If a trust is set up for a vulnerable beneficiary, the trustees can claim special treatment for income tax and capital gains tax if it is a ‘qualifying trust’.
For a trust to be 'qualifying’ (relating to income tax and capital gains tax. There is a separate criteria for inheritance tax – outlined below), its assets must only be capable of being used to benefit a disabled person. The disabled person must be entitled to all the income or, if they are not so entitled (because there is no interest in possession), none of the income can be applied for the benefit of anyone else.
Making a vulnerable person election
To claim special tax treatment, trustees must complete form VPE1 (Vulnerable Person Election) and send it to HM Revenue & Customs (HMRC).
The trustees must sign VPE1 along with the vulnerable beneficiary (or with someone who can legally sign for the beneficiary).
A separate form VPE1 must be completed for each beneficiary.
Deadline for making a vulnerable person election
The special tax treatment takes effect from the date provided (elected for) on form VPE1. The election must be made no later than 12 months after 31 January following the tax year when it is to start.
Any income or gains before the election takes effect are taxed under normal trust rules – even if the election takes effect part way through the same tax year.
The special tax treatment is no longer effective after the death of the vulnerable beneficiary or the date on which the vulnerable beneficiary ceases to be vulnerable.
Where a trust has a vulnerable beneficiary, the trustees are entitled to a deduction of tax against the amount they would otherwise pay.
This is calculated as follows:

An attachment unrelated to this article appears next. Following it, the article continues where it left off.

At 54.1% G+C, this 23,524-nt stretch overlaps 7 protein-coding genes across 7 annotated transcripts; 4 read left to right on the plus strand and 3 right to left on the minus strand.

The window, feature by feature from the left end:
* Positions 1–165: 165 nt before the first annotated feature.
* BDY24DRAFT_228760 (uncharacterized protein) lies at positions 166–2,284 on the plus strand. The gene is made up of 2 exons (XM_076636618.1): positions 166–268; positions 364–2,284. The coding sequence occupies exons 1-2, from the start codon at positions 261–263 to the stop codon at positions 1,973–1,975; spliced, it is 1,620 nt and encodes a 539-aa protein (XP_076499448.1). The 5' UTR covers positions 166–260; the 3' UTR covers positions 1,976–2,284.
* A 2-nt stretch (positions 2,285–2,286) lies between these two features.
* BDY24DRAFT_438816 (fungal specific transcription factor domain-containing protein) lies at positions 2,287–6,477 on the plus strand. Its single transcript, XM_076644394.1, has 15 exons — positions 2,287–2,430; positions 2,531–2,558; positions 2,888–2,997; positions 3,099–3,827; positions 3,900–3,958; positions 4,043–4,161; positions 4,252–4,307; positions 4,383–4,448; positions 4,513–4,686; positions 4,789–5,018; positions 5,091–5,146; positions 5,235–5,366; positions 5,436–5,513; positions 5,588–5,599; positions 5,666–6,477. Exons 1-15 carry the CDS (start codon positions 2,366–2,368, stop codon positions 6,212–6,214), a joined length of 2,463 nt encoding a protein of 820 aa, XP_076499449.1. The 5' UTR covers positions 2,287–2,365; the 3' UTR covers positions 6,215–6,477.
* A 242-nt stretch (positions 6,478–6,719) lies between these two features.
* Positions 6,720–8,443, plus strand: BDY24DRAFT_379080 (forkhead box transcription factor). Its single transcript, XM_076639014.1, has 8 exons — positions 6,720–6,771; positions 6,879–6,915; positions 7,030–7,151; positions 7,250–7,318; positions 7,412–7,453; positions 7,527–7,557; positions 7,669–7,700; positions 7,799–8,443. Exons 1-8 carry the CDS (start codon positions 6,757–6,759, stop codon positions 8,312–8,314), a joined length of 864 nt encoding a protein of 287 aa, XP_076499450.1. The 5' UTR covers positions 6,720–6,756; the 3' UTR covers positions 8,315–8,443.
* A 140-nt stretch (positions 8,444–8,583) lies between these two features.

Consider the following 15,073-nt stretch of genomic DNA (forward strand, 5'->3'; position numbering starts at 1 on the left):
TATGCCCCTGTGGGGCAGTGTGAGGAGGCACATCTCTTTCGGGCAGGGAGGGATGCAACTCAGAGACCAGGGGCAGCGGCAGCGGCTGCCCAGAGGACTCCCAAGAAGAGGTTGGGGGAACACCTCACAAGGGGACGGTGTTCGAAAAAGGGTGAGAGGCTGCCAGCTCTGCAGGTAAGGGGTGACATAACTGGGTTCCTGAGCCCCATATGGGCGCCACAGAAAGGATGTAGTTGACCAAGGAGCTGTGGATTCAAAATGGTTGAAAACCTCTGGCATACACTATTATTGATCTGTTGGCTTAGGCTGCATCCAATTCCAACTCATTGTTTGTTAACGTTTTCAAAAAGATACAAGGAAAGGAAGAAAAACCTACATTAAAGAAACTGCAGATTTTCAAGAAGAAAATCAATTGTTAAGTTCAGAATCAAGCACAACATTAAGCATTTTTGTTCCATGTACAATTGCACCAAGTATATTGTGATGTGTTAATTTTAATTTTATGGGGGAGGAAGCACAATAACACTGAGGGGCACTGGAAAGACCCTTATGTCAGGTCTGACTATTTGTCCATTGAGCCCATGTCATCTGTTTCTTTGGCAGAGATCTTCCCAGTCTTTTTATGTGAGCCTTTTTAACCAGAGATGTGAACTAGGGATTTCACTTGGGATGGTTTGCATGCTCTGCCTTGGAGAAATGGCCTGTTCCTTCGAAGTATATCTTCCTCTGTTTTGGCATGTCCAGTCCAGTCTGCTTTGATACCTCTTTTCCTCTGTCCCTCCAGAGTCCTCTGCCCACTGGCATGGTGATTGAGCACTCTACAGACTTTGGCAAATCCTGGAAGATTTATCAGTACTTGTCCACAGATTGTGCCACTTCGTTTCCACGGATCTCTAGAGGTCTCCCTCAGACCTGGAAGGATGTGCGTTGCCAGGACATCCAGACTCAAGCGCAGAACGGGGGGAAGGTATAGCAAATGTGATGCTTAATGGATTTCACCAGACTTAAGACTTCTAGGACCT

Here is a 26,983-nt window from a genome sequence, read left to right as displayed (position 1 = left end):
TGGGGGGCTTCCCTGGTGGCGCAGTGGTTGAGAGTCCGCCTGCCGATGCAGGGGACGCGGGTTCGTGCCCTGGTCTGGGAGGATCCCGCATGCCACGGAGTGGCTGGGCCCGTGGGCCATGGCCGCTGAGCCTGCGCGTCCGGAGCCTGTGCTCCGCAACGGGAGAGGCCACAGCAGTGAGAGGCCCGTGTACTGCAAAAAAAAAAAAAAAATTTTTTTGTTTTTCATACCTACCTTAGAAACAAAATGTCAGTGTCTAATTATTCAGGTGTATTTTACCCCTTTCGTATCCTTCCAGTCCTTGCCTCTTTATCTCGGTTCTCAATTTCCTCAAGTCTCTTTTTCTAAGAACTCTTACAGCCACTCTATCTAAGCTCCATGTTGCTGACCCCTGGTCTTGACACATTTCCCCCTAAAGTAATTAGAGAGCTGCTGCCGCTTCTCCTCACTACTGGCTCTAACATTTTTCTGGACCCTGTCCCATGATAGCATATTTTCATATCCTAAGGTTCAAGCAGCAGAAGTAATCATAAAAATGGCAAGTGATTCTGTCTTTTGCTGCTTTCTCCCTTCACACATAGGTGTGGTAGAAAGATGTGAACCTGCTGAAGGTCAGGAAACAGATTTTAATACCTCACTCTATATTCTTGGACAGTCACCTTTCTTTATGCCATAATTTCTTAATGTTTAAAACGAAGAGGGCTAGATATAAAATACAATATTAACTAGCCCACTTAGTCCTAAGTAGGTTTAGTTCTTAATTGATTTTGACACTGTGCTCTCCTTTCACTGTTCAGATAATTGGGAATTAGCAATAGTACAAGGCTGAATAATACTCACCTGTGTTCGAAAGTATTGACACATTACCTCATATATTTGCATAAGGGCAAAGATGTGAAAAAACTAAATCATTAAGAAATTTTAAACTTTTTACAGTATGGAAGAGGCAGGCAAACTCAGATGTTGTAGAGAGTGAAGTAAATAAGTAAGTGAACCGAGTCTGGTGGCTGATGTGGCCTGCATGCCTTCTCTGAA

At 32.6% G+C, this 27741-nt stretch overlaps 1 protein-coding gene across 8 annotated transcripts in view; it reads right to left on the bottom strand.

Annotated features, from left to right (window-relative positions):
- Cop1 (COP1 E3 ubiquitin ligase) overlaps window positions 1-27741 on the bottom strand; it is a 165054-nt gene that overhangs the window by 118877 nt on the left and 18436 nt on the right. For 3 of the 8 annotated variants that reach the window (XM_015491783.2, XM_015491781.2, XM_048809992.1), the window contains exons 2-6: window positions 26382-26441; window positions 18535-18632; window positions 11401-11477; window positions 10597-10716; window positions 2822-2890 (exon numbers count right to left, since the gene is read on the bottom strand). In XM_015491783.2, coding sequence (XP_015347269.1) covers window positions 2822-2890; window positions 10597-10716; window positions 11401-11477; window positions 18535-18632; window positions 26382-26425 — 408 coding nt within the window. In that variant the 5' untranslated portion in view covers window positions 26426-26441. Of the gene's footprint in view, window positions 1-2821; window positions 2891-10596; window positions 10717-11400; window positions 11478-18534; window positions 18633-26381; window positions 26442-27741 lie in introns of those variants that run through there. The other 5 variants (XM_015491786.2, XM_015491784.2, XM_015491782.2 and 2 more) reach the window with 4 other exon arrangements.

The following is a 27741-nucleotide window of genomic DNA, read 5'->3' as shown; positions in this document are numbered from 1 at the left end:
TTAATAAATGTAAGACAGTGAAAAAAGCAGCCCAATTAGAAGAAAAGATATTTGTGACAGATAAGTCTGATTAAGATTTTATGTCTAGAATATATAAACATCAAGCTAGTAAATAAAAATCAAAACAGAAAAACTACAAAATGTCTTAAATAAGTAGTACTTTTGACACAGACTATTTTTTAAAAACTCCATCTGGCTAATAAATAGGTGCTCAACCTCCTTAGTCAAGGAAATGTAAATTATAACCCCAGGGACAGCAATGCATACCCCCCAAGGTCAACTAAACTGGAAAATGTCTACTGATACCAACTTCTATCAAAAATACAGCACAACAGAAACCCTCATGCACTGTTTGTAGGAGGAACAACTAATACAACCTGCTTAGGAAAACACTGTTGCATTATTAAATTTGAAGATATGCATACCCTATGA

The trustees calculate their income tax liability on the ‘normal’ basis
They then calculate the income tax the vulnerable beneficiary would have had to pay if the trust income had been paid directly to them as an individual
The trustees then claim the difference between these two figures [ie (a) - (b)] as a deduction from their own income tax liability
Capital gains tax
Capital gains tax (CGT) is payable by the trustees. They can claim a relief calculated in a similar way to the income tax relief:
The trustees calculate the CGT as if there was no relief
The trustees then calculate the CGT if the gains arose directly to the vulnerable beneficiary
The trustees can claim the difference between these two amounts as a relief
This special treatment does not apply in the tax year when the beneficiary dies.
Trusts for vulnerable beneficiaries get special inheritance tax treatment if they are ‘qualifying trusts’.
A qualifying trust for a disabled person is one where:
For a disabled person whose trust was set up before 8 April 2013, at least half of the payments from the trust must go to the disabled person during their lifetime
For a disabled person whose trust was set up on or after 8 April 2013, all payments must go to the disabled person, except for up to £3,000 per year (or 3% of the assets, if that’s lower), which can be used for someone else’s benefit
When someone suffering from a condition that’s expected to make them disabled sets up a trust for themselves
For a bereaved minor, they must take all the assets and income at (or before becoming) 18
There’s no inheritance tax charge:
If the person who set up the trust survives seven years from the date they set it up
On transfers made out of a trust to a vulnerable beneficiary
When the beneficiary dies, any assets held in the trust on their behalf are treated as part of their estate and inheritance tax may be charged.
On 7 November 2018, HMRC issued a consultation document “The Taxation of Trusts: A review”. In simple terms, the consultation sets out the government’s thinking on making trusts fairer, simpler and more transparent. At the time of writing, the government is not making specific proposals for reform. Instead, the government will weigh up the views and evidence presented and consider the options for targeted reforms.